NEW ORLEANS --
This year, 14th Marine Regiment deployed small teams of Marines as a part of Force Artillery Headquarters detachment in support of multiple bilateral and joint training exercises.
According to Maj. Kyle Lynch, a fire support coordinator with 14th Marine Regiment, 4th Marine Division, FAHQ is unique to 14th Marines, requiring them to augment a Marine Expeditionary Force to help control and coordinate countersurface-to-surface long-range fires. It supplies the supported MEF commander with a means to command and control both Marine and Army tube and rocket artillery.
“This year, the FAHQ has been involved in a couple of different [international] exercises to directly support various elements, one being the III [Marine Expeditionary Force] in [South] Korea,” said Lynch.
“These overseas training evolutions where we are embedded with active component counterparts or elements that are involved in real-world operations are incredibly important to help build the skillset and provide exciting opportunities to serve." Maj. Kyle Lynch, a fire support coordinator with 14th Marine Regiment, 4th Marine Division
As the Marine Corps continues to focus its efforts on Force Design 2030 and the Indo-Pacific area of responsibility, coordination of long-range fires is essential for success in potential future conflicts. The total force continues to refine the stand-in forces concept, and FAHQ is one way the Reserve Component is contributing to that effort.
FAHQ also supported the U.S. Navy’s 6th Fleet, Naval Forces Africa, and Marine Forces Europe and Africa during African Lion, a multilateral, joint exercise in various countries in Africa. Based in Naples, Italy, FAHQ Marines were embedded in the maritime operations center and supported complex coordination of fires from afar.
Deployments for annual training outside of the continental United States in support of large training exercises, such as Freedom Shield and African Lion, are key for FAHQ and its Marines to maintain proficiency and expand their skillset.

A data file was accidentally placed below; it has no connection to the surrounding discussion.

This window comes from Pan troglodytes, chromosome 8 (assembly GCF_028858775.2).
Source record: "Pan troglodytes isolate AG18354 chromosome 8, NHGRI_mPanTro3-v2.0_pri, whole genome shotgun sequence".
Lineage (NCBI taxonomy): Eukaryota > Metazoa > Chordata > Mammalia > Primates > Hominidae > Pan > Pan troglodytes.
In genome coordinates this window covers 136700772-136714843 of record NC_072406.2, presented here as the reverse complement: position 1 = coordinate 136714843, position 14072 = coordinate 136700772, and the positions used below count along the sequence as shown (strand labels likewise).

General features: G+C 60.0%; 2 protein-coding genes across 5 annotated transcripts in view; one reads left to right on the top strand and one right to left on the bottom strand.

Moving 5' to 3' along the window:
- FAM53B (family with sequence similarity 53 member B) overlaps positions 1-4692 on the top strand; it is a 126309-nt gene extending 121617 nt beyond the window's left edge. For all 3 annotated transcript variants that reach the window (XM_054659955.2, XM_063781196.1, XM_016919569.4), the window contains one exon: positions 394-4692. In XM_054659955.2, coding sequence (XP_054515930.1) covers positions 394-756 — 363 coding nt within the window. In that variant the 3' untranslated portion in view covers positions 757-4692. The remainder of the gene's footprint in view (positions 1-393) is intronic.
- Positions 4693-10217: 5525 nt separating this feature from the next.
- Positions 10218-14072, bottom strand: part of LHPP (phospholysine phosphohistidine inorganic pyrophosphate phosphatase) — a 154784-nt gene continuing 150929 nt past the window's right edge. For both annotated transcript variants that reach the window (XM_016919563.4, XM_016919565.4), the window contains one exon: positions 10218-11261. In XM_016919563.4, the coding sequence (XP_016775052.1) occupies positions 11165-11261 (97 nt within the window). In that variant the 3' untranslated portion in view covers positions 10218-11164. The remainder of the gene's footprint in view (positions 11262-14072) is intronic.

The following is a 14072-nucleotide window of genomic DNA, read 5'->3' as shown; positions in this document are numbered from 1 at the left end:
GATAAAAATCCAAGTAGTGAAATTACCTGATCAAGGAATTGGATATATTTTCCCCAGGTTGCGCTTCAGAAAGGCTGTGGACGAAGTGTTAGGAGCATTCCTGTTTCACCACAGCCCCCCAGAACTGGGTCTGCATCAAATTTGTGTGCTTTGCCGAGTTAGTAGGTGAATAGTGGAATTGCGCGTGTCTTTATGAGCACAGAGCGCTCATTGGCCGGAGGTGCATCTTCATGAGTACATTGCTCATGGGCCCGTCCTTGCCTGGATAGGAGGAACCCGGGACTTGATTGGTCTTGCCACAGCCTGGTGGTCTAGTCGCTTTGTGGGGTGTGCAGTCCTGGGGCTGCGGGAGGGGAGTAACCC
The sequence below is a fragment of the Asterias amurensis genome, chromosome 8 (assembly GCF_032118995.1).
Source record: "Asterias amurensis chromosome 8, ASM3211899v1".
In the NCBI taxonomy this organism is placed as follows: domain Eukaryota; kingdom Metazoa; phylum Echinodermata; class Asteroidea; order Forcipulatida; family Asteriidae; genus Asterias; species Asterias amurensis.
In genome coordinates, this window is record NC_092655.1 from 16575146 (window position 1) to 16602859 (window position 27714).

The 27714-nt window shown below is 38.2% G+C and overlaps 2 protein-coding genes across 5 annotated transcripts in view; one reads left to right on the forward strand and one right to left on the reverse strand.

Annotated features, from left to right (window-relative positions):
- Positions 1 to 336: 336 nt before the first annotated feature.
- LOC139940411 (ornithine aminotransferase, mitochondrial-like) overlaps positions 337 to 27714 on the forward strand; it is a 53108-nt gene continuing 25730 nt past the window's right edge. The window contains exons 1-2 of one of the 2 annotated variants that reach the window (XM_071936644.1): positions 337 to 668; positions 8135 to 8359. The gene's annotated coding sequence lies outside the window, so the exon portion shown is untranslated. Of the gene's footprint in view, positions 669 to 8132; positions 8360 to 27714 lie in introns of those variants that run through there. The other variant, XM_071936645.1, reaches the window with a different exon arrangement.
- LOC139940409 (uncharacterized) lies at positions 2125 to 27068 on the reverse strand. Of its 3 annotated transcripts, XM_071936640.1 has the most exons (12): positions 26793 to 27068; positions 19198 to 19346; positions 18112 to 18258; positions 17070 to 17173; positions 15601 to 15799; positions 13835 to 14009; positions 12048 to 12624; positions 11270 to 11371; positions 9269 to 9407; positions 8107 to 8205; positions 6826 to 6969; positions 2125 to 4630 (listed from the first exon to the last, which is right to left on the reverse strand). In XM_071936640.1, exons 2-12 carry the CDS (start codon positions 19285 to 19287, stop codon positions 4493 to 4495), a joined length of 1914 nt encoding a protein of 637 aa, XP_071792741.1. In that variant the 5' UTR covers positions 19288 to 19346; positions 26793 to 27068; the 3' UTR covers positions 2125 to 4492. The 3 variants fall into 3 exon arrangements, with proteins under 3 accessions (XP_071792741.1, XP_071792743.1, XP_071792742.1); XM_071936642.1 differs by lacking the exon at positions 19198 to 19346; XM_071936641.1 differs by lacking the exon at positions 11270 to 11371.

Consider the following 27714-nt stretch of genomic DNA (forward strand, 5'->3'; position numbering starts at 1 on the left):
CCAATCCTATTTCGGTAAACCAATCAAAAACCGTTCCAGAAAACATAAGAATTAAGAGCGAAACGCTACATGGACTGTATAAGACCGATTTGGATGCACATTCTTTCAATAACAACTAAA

Photo by Lance Cpl. Brendan Mullin
A U.S. Marine Corps High Mobility Artillery Rocket System assigned to HIMARS Detachment, Battalion Landing Team 1/4, 15th Marine Expeditionary Unit, fires a rocket during a theater amphibious combat rehearsal in Tabuk, Kingdom of Saudi Arabia, March 8. TACR integrates U.S. Navy and Marine Corps assets to practice and rehearse a range of critical combat-related capabilities available to U.S. Central Command, both afloat and ashore, to promote stability and security in the region. The 15th MEU is deployed to the U.S. 5th Fleet area of operations in support of naval operations to ensure maritime stability and security in the Central Region, connecting the Mediterranean and Pacific through the Western Indian Ocean and three strategic choke points.
“The FAHQ provides a center where fire supporters can come and hone their craft for extended periods of time and develop continuity in those billets,” Lynch said.
He explained that FAHQ provides depth to the service by having a pool of capable fire supporters with a specific focus on long-range fires.
International exercises expose Marines with FAHQ to real-world processes and gives them experience beyond the tactical level. Training events involve coordination with multiple units and services, and often with multiple countries, to carry out long-range artillery fire, which will be key in potential future conflicts.
“These overseas training evolutions where we are embedded with active component counterparts or elements that are involved in real-world operations are incredibly important to help build the skillset and provide exciting opportunities to serve,” said Lynch. “The ability of Reserve Marines to stay in that skillset for years is of value to the service, whereas the active component rotates quite often. Marines in the FAHQ can hone their skills for five-plus years at a time and really focus on their primary MOS on the next level.”